Shot by Both Sides

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"Shot by Both Sides"
Magazine - Shot By Both Sides single picture cover.jpg
Single by Magazine
from the album Real Life
B-side"My Mind Ain't So Open"
Released20 January 1978
GenrePost-punk
Length4:04
LabelVirgin
Songwriter(s)
Producer(s)
  • Mick Glossop
  • Magazine
Magazine singles chronology
"Shot by Both Sides"
(1978)
"Touch and Go"
(1978)

"Shot by Both Sides" is a song written by Howard Devoto and Pete Shelley, and performed by the English post-punk band Magazine. It was released in January 1978 as the band's first single (reaching No. 41 on the UK charts) and appeared a few months later on their debut album, Real Life. The song has been cited as a seminal work of the post-punk genre.[1][2]

Content[edit]

By the time of the single's recording, Magazine consisted of only four members, as original keyboardist Bob Dickinson had left the band the previous year.

The name of the song came from a political argument between Devoto and his girlfriend, in which his girlfriend said to him, "Oh, you'll end up shot by both sides".[3]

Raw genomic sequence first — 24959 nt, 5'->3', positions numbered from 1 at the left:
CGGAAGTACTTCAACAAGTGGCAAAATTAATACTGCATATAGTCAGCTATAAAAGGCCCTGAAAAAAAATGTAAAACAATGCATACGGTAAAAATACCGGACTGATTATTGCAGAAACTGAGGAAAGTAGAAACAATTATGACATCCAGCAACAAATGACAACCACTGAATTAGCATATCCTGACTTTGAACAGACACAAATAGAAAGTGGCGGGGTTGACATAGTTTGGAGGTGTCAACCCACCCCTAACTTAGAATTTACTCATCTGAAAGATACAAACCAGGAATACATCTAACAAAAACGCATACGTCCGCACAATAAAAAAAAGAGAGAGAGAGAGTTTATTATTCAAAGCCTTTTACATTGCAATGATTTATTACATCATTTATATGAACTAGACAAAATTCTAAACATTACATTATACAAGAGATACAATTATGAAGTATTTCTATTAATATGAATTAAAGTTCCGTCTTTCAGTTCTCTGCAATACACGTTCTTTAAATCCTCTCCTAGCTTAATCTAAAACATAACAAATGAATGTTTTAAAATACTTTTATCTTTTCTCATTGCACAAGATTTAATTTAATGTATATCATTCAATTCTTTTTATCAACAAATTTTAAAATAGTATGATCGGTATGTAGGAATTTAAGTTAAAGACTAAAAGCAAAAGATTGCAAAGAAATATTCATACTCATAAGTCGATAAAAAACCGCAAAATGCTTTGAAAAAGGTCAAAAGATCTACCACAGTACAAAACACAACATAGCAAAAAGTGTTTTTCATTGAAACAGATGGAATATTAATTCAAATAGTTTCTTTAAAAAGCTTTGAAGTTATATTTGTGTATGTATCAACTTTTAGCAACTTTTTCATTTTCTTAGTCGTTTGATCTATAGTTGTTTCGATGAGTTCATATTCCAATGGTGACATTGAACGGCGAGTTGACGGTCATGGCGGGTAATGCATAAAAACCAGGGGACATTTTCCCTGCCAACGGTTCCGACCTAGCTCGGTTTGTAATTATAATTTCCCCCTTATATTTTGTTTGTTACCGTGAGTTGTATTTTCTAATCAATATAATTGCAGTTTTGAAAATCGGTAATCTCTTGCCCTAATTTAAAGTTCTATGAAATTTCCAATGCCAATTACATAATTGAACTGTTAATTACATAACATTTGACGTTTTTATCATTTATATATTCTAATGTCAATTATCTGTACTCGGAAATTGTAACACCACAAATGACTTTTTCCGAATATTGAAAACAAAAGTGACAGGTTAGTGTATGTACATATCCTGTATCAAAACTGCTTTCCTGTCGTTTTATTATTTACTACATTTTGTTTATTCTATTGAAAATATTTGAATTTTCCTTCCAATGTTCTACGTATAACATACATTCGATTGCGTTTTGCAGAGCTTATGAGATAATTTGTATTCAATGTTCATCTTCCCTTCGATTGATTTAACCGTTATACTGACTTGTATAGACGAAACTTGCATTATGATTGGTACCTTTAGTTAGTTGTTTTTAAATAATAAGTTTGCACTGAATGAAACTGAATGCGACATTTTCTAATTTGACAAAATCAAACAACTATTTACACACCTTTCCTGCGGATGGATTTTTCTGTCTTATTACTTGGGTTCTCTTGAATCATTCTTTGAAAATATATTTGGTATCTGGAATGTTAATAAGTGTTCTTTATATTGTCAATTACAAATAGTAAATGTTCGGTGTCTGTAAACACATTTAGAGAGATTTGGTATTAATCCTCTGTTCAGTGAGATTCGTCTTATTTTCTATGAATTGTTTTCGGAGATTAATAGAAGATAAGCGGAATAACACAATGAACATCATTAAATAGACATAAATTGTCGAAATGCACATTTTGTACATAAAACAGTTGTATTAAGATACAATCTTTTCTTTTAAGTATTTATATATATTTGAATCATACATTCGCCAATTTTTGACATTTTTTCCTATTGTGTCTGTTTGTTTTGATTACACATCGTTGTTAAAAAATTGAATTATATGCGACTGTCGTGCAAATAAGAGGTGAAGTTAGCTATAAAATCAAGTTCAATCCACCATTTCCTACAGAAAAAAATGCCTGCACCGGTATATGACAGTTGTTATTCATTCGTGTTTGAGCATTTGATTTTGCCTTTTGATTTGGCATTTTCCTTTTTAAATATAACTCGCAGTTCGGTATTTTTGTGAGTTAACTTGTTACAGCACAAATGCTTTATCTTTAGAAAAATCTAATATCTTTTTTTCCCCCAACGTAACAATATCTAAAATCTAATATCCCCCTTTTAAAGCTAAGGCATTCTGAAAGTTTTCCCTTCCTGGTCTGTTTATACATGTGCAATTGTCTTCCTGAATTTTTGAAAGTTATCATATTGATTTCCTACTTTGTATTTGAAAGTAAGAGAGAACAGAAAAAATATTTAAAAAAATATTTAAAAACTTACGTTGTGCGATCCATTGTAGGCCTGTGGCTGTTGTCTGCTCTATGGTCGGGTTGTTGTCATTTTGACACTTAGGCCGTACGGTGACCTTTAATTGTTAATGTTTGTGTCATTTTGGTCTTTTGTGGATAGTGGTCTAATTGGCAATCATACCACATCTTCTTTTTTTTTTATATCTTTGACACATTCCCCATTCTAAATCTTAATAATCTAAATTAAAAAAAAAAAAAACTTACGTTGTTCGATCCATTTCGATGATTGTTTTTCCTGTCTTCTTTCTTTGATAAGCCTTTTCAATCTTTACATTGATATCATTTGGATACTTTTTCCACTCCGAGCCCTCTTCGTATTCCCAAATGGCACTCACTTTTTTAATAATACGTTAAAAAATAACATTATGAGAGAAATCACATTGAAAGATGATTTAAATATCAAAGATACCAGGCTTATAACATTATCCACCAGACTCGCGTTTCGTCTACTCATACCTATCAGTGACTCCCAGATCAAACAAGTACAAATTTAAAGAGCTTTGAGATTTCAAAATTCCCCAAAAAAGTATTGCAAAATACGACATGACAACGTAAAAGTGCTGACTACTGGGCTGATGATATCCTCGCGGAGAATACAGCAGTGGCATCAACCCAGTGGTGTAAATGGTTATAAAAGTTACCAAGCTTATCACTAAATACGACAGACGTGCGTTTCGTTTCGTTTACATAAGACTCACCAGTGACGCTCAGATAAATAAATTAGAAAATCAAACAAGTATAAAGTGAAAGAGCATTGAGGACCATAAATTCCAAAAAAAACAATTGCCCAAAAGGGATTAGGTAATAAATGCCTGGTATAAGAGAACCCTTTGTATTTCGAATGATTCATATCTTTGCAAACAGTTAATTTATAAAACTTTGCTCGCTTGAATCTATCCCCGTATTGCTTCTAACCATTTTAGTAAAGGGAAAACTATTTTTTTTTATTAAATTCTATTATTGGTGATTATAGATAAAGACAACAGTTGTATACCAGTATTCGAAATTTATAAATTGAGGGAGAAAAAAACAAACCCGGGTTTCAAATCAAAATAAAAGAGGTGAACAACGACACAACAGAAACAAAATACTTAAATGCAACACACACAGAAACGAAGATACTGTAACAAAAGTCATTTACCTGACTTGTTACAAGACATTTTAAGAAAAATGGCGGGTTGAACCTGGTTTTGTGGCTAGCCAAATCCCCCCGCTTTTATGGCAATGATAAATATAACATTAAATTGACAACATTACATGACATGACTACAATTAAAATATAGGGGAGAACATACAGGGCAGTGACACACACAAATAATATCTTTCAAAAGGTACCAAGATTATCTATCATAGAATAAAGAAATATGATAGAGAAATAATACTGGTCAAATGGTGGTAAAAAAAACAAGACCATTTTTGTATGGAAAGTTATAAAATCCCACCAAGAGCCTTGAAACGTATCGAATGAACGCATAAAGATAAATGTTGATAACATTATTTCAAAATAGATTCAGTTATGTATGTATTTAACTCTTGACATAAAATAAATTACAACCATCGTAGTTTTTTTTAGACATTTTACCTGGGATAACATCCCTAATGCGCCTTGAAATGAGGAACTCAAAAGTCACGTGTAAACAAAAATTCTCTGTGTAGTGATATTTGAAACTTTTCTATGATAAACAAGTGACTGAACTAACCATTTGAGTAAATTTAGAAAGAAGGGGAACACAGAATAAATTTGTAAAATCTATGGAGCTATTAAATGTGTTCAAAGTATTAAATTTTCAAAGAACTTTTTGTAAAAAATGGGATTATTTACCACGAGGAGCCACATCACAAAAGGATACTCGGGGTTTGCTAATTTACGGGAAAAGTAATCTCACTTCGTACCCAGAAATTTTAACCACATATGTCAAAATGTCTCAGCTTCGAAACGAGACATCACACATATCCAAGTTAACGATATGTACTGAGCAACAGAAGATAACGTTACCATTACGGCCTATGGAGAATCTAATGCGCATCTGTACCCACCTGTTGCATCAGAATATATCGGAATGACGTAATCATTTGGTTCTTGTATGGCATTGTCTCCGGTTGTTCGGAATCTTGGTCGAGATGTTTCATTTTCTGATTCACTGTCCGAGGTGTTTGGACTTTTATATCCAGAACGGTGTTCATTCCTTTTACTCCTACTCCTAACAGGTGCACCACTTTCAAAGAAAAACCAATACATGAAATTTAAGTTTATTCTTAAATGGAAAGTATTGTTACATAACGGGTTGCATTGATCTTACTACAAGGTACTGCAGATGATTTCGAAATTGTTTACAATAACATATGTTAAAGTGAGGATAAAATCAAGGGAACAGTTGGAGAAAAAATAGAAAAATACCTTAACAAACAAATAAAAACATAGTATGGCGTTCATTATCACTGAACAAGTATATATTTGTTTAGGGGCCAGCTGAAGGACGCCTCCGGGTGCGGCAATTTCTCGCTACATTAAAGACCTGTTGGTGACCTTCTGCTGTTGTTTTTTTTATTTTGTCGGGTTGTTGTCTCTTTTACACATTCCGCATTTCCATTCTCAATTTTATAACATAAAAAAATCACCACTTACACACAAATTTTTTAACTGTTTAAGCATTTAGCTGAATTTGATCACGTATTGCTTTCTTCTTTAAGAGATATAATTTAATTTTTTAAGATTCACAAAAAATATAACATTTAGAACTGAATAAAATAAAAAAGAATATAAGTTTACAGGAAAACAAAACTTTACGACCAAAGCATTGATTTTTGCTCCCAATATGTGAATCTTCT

An identical guitar riff was used in the song "Lipstick" by Devoto's former band Buzzcocks, released as a B-side in November 1978, for which Devoto received a co-writing credit.[4]

Reception[edit]

The song was ranked at No. 9 among the top "Tracks of the Year" for 1978 by NME.[5]

Cover versions[edit]

Swedish punk band No Fun at All covered the song on their album EP's Going Steady.

"Shot by Both Sides" was also covered by Dublin band Into Paradise, English punk band Beyond Dread, UK82 punk band English Dogs, French punk rockers les Cadavres and Finnish punk band Kollaa Kestää (in Finnish as "Syksy").

"Shot by Both Sides" has been played live by several artists, including Radiohead (whose song "Just" contains a similar guitar riff), Mansun, Fin and Jarvis Cocker.

Personnel[edit]

References[edit]

  1. ^ https://www.theguardian.com/lifeandstyle/2002/mar/01/shopping.artsfeatures
  2. ^ "20 More Great Post-Punk Tracks". Mojo. 10 April 2014. Retrieved 23 August 2016.
  3. ^ Reynolds, S: Rip It Up and Start Again: Post Punk 1978-1984, p. 21. Faber & Faber Ltd, 2005
  4. ^ The Rough Guide to Rock, edited by Peter Buckley
  5. ^ "Albums and Tracks of the Year". NME. 2016. Retrieved November 26, 2016.

External links[edit]